|Standing cypress is part of a planting installed by FDOT |
at the Okahumpa Service Plaza on Florida's Turnpike.
Photo courtesy of FDOT.
Standing cypress is a brilliant, biennial herbaceous wildflower. Its inflorescence is a dense, elongated, terminal spike of long, bright red, tubular flowers. Stems are pubescent. Leaves are fern- or needle-like, sessile and alternately arranged. Standing cypress begins as a basal rosette of fern-like foliage. In its second year, it will send up an erect, leafy stem that looks a bit like dog fennel until it blooms into a spectacular spray of scarlet.
Standing cypress blooms summer through fall. It occurs naturally in sandhills, coastal strands, beach dunes and ruderal areas. It is very attractive to butterflies as well as other pollinators.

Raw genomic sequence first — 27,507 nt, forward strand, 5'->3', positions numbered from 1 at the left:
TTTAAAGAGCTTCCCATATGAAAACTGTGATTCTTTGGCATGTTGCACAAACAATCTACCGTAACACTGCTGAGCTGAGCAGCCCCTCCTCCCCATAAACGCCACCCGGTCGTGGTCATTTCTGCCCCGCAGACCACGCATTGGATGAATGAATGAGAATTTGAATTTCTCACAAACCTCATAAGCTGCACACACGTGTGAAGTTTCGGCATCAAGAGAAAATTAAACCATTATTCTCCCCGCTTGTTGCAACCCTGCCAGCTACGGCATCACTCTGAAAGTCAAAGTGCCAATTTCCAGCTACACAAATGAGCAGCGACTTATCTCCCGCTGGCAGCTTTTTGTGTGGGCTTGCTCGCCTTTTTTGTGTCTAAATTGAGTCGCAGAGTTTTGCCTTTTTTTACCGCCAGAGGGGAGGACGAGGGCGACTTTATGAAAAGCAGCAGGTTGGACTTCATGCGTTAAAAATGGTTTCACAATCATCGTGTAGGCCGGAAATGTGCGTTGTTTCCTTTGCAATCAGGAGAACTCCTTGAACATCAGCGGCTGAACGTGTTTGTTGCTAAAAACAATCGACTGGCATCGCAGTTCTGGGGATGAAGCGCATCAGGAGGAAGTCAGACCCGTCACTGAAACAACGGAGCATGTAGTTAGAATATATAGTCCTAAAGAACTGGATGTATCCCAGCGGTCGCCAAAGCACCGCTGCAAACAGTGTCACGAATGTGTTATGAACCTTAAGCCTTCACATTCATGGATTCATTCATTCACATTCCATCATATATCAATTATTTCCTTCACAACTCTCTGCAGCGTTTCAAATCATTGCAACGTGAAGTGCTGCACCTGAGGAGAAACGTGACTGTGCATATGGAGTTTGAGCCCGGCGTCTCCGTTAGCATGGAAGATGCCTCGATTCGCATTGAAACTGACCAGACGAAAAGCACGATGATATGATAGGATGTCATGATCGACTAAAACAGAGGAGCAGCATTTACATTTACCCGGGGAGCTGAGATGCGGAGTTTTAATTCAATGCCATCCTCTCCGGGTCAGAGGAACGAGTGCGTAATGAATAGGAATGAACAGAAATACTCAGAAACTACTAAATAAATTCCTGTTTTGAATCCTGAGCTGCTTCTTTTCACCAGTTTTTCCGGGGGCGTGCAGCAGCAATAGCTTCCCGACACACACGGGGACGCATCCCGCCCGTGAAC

|Standing cypress' needle-like leaves.|
Photo by Stacey Matrazzo
Family: Polemoniaceae (Phlox family)
Native range: North and central peninsula; Escambia, Jackson and Leon Counties
Hardiness: Zones 8–9b
Soil: Well-drained, sandy soils
Exposure: Full sun to minimal shade
Growth habit: 3'+ tall
Garden tips: Standing cypress is a great landscape addition if you want to attract butterflies and hummingbirds. It is very sensitive, however, and is susceptible to root rot if its soil doesn't drain to its needs. It is a moderate self-seeder.
|Standing cypress and softhair coneflower (Rudbeckia mollis) along the Meadow Trail |
at P.E.A.R. Park in Lake County. Photo by Peg Urban.
To see where standing cypress occurs naturally, visit www.florida.plantatlas.usf.edu.